OK, so making crab apple jelly took two attempts but I’m glad I stuck with it and am totally chuffed to bits with the outcome. I’ve only ever made jam once and it was in a cheats jam maker from Lakeland that melted so I wasn’t getting off to a flying start.
Recently, whilst taking the beast – Henry, our black labrador – on his early morning meander, I walked past trees laden with unpicked fruit. They were in the grounds of the primary school next door and appeared to be going totally to waste. Ignorantly, I thought the fruit was large cherries but on closer inspection realised they were tiny apples. Crab apples, it turned out, after a quick Google search put me straight.
Having called the school to check it was ok to do so, I headed back out after work with my foraging hat on and filled my pan with goodies. Not being a jam maker, I didn’t have any of the equipment I needed so snaffled a large jam pan and rather nifty little jelly bag contraption from my sister.
My first attempt failed miserably because I was trying to do two things at once. Note to self, don’t multitask whilst making jelly. Whilst boiling the liquid up the next day, I thought I’d call some IT support whilst I was waiting and was put on hold for ten minutes. The jelly reached its setting point whilst I was still on hold so I just switched the heat off and thought I’d have some time before I needed to pour it into the jars. Big mistake. Once I’d finally sorted my IT dilemma and come off the phone, the jelly had set beautifully in the pan. Trying to reheat it to melt it again failed spectacularly, resulting in a mashed up globular mess, so that batch had to be binned and I started again.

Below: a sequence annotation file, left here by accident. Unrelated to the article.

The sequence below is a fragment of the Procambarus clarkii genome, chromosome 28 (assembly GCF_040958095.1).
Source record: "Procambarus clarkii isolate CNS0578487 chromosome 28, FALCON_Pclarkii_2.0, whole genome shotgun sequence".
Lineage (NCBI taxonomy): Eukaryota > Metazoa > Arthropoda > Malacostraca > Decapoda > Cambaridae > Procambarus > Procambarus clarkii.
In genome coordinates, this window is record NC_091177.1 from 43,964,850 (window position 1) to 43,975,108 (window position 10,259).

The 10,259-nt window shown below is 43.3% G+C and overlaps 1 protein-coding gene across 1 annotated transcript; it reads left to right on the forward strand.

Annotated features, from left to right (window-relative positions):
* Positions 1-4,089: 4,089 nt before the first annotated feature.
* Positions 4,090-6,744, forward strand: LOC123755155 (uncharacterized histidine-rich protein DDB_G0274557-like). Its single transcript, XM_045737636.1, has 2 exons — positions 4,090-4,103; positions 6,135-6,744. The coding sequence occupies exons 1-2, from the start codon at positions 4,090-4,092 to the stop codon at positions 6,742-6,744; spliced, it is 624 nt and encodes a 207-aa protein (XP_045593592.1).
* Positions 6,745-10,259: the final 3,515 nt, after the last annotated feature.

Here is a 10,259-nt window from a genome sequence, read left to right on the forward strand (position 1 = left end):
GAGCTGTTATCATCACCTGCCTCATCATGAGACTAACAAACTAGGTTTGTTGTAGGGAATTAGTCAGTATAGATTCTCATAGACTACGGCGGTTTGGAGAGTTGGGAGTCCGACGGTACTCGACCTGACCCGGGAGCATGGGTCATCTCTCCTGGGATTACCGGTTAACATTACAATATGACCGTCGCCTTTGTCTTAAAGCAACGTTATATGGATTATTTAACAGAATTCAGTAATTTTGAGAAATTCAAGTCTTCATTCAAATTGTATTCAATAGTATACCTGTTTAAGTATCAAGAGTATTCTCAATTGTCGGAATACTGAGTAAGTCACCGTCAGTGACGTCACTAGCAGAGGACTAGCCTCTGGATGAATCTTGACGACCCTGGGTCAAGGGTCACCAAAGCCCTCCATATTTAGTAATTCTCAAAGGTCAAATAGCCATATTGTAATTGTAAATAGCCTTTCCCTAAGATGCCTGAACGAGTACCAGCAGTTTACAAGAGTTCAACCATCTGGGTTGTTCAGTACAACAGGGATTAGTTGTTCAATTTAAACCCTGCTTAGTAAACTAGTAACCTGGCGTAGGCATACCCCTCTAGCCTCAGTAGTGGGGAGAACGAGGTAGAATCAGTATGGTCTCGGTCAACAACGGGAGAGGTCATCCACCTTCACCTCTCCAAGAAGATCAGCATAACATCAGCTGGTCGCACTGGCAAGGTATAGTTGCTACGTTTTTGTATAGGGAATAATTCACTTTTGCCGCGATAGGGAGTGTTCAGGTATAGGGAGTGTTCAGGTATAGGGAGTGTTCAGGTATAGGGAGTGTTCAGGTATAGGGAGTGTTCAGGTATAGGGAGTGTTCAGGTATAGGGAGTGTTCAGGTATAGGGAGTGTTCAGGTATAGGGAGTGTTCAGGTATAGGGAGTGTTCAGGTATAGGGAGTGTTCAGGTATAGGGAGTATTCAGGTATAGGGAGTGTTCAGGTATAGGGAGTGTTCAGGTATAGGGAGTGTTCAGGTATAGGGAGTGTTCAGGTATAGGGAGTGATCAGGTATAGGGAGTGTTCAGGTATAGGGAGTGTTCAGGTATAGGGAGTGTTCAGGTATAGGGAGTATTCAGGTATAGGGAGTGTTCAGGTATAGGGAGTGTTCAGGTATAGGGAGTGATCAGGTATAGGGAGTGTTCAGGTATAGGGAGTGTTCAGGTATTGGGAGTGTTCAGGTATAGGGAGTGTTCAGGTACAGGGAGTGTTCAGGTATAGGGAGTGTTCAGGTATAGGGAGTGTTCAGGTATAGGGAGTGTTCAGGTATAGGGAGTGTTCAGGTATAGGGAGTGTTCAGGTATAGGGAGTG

Second time round was far more successful, resulting in a batch of jelly that will be gifted to friends who have just moved house, saved in the pantry till Christmas and devoured tonight with our roast lamb. If there’s any left after that, I’ve also read crab apple jelly goes well with cheese, makes a great substitute for a blob of jam in rice pudding, is divine spread thickly over warm buttery toast and is an excellent glaze to brush on meat before cooking. How do you eat yours?
Crab Apple Jelly
Serves 1-6 jars
Time: A couple of hours plus time to strain overnight
4kg crab apples
1kg caster sugar
1 lemon, juiced
- Wash the apples, removing any bruised fruit and the stalks. Put in a saucepan, fill with water to just cover the apples.
- Bring to the boil and simmer until the fruit is soft – about 30 minutes. I’m not sure if you are meant to but my apples were so small they didn’t break down so I helped them on their way with my potato masher! Seemed to do the trick and produced a gorgeous thick pulp.
- Pour the pulp into a jelly bag or several layers of muslin and let drip overnight into a pan. Do NOT squeeze the bag or it will make the juice cloudy.
- The next day, measure the juice, and add sugar in the ratio of 10 parts juice to 7 of sugar. Add a good squeeze of lemon juice, then bring to the boil, stirring to dissolve the sugar.
- Keep at a rolling boil for 40 minutes, skimming off the froth. The second time I did this, I was much more fastidious about removing the froth throughout the boil and it definitely helped.
- To test the set, chill a small plate in the refrigerator. Put a small teaspoon worth of the jelly on the plate and wait a minute. If when you push the jelly gently with your finger it wrinkles, it has reached its setting point.
- Pour into warm, sterilised preserving jars. I used old jam jars I’d recycled, washing them in hot soapy water, drying them and sterilising them in a fan oven whilst the jelly was cooking.
- Tightly seal the jars with the lids while still slightly warm. If you are using metal screw lids, you don’t need the wax discs on top of your jelly before you seal the jar.
- Store in a cool dark place.